Call upon Thee, the Slayer of evil,
Beseeching Thee to come quickly and deliver me from my slothfulness.

God the Word, who was in the beginning with God,
Seeing our nature powerless to guard unharmed
Its ancient fellowship with Him, now grants it new strength:
Abasing Himself, in a second act of fellowship
He makes it once again free from the passions.

For our sakes He has come froth from the loins of Abraham,
To raise up as His sons those who were sadly fallen
Into the darkness of sin that bowed them down to the earth;
And He that dwells in light has now been pleased, despite His high dignity,
To dwell in a manger for the salvation of mankind.

Seventh Canticle

Caught and held fast by love for the King of all,
The Children despised the impious threats of the tyrant in his boundless fury;
And as the terrible fire withdrew before them,
They said to the Master, 'Unto all ages blessed art Thou.'

The seething and roaring furnace, heated seven-fold,
In its fury burnt up the servants of the king,
But spared the Children:
For as the flame encircled them, the Lord,
Rewarding their godliness, shed upon them abundant dew.

O Christ our Defender, Thou has put to shame the adversary of man,
Using as shield Thine ineffable Incarnation!
Taking man's form, Thou hast now bestowed upon him the joy
Of becoming godlike: for it was in hope of this
That of old we fell from on high into the dark depths of the earth.

Thou hast overthrown by Thine almighty power
The fierce sin that raised its head in wanton pride,
And raged with blasphemy throughout a world gone mad.
Those whom in times past it dragged down, today Thou hast delivered from its snares,
O Benefactor, who of Thine own will hast taken flesh.

Eighth Canticle

The Children of the Old Covenant who walked in the fire, yet were not burnt,
Prefigured the womb of the Maiden that remained sealed,
When she gave birth in fashion past nature.
It was the same grace of God that brought both these wonders to pass in a miracle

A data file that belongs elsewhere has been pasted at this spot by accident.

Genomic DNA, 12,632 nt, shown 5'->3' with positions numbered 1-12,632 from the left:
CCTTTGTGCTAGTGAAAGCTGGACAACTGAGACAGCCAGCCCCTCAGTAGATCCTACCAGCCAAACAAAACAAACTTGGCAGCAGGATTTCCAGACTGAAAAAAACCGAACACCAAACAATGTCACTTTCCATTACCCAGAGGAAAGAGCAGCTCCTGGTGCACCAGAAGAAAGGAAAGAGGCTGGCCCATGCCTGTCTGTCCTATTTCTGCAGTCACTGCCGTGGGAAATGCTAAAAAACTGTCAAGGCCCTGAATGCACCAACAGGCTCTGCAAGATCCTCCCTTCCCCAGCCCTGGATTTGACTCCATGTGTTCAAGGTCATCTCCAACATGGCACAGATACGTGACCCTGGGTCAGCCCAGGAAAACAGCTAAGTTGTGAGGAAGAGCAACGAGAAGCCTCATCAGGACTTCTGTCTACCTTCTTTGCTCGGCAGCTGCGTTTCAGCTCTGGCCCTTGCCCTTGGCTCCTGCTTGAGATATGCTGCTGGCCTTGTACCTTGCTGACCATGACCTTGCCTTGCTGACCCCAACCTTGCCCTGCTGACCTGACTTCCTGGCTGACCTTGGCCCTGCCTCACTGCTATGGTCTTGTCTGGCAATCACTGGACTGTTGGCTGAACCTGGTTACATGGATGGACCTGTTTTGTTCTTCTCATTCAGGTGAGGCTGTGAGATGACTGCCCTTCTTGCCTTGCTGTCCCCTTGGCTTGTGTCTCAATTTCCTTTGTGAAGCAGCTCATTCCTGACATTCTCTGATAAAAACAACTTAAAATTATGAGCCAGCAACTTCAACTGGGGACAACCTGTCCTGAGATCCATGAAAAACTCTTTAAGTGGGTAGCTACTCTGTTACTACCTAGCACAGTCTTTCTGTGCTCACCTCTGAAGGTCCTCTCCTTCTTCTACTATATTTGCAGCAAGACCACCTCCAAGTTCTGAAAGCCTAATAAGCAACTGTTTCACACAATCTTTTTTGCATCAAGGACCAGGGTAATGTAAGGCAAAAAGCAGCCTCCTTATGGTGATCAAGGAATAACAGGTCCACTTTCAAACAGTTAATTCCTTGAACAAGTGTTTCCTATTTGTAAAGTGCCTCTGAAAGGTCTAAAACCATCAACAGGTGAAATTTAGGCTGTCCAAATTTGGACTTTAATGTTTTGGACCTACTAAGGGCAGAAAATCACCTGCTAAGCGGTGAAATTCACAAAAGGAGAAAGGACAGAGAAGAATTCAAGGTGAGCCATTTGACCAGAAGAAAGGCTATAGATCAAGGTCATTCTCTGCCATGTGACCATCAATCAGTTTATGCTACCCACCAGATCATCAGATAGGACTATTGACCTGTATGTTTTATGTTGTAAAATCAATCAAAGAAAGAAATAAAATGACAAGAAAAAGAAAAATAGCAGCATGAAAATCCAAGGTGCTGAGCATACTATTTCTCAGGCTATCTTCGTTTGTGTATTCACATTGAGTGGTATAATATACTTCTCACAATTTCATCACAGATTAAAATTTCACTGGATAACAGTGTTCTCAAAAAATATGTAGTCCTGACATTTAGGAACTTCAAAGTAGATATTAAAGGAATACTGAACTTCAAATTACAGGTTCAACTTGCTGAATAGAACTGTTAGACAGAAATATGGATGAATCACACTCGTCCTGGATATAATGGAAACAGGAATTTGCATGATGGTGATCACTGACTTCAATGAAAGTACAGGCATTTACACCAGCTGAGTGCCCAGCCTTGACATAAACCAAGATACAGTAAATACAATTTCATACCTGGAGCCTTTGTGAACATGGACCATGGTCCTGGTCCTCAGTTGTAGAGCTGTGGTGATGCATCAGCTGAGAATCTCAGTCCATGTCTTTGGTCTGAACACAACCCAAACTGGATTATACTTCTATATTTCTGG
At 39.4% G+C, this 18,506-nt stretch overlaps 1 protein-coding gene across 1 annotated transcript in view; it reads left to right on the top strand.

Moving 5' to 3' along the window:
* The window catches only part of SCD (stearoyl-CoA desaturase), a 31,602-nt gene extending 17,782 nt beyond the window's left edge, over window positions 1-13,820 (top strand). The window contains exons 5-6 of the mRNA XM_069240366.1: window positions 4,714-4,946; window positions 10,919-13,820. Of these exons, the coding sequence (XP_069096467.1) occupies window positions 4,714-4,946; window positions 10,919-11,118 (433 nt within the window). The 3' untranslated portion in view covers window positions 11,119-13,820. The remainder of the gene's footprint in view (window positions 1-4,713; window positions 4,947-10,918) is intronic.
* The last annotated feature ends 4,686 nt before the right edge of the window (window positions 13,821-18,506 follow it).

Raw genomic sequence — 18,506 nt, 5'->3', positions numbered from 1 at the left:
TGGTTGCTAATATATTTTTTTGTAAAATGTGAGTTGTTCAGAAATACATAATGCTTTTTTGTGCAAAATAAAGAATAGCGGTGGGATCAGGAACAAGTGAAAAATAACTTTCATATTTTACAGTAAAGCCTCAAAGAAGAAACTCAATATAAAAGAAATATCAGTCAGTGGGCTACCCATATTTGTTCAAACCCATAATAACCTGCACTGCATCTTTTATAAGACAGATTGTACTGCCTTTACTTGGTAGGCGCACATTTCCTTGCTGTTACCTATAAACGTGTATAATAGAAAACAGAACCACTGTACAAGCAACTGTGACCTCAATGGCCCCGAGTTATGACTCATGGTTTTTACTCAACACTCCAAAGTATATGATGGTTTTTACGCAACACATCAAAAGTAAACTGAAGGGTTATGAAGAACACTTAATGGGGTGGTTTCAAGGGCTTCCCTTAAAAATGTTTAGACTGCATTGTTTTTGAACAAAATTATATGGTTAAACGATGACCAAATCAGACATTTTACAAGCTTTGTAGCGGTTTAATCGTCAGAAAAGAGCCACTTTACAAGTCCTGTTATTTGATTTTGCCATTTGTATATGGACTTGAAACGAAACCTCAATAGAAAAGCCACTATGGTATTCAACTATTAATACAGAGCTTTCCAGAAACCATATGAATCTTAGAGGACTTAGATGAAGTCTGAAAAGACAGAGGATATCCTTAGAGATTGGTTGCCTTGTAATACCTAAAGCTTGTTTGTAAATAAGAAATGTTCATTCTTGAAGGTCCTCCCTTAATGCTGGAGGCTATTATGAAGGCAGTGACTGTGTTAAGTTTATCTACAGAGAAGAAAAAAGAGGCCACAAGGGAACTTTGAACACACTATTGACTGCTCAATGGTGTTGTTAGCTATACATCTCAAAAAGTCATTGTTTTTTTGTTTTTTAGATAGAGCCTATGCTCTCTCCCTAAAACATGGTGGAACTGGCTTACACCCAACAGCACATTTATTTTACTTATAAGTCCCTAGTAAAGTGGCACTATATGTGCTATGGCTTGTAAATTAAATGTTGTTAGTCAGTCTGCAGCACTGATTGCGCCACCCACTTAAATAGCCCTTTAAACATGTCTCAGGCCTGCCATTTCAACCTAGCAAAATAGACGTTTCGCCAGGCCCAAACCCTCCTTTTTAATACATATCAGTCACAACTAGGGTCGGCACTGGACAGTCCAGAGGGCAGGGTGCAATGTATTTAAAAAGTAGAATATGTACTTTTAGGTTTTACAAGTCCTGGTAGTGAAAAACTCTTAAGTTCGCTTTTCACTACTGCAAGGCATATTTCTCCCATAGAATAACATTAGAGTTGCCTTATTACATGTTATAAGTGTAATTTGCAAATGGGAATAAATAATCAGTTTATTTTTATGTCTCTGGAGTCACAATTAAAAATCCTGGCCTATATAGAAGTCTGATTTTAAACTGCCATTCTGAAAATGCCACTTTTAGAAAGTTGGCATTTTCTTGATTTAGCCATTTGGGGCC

And rouses the peoples to sing in praise.

Shunning the guilt of its vain attempt to become as God,
The whole creation sings, like the three Children, in praise of the eternal Word, who now empties Himself:
Yet sings with trembling, afraid to bring
A prayer unacceptable to God, for it is subject to decay,
Even though the divine wisdom maintains it ever in being.

Thou hast come, O Resurrection of the nations,
To bring back the nature of man from its wanderings,
Leading it from the hills of the wilderness to a pasture rich in flowers.
Do Thou destroy the violent strength of the murder of man,
O Thou who in Thy providence hast appeared as man and God.

Ninth Canticle

Today the Virgin bears the Master within the Cave.

It would be easier for us, because free from all danger, to keep silence in fear:
While it is hard indeed, O Virgin, in love to devise songs harmoniously put together.

But do thou, O Mother, give us strength so we may fulfill our good intent.

Today the Master is born as a babe of a Virgin Mother.

Today shepherds behold the Saviour wrapped in swaddling clothes and laid in a manger.

Today the Master who cannot be touched is wrapped as a babe in swaddling rags.

We have seen, O pure Mother, the dim figures of the Word and the shades that are past;
And now that He has newly appeared from the closed gate,
We who are counted worthy to behold the Light of truth, as is meet and right, bless thy womb.

Today all creation rejoices greatly and makes glad, for Christ is born of a Virgin Maid.

The Powers of heaven declare unto the world that the Saviour, Lord, and Master has been born.

Magnify, O my soul, the power of the undivided Godhead in Three Persons!

The people that delights in Christ has attained its desire,
Being counted worthy of the coming of God,
And now they humbly pray for the regeneration that gives life.
O undefiled Virgin, grant them the grace,
To worship Christ in His glory.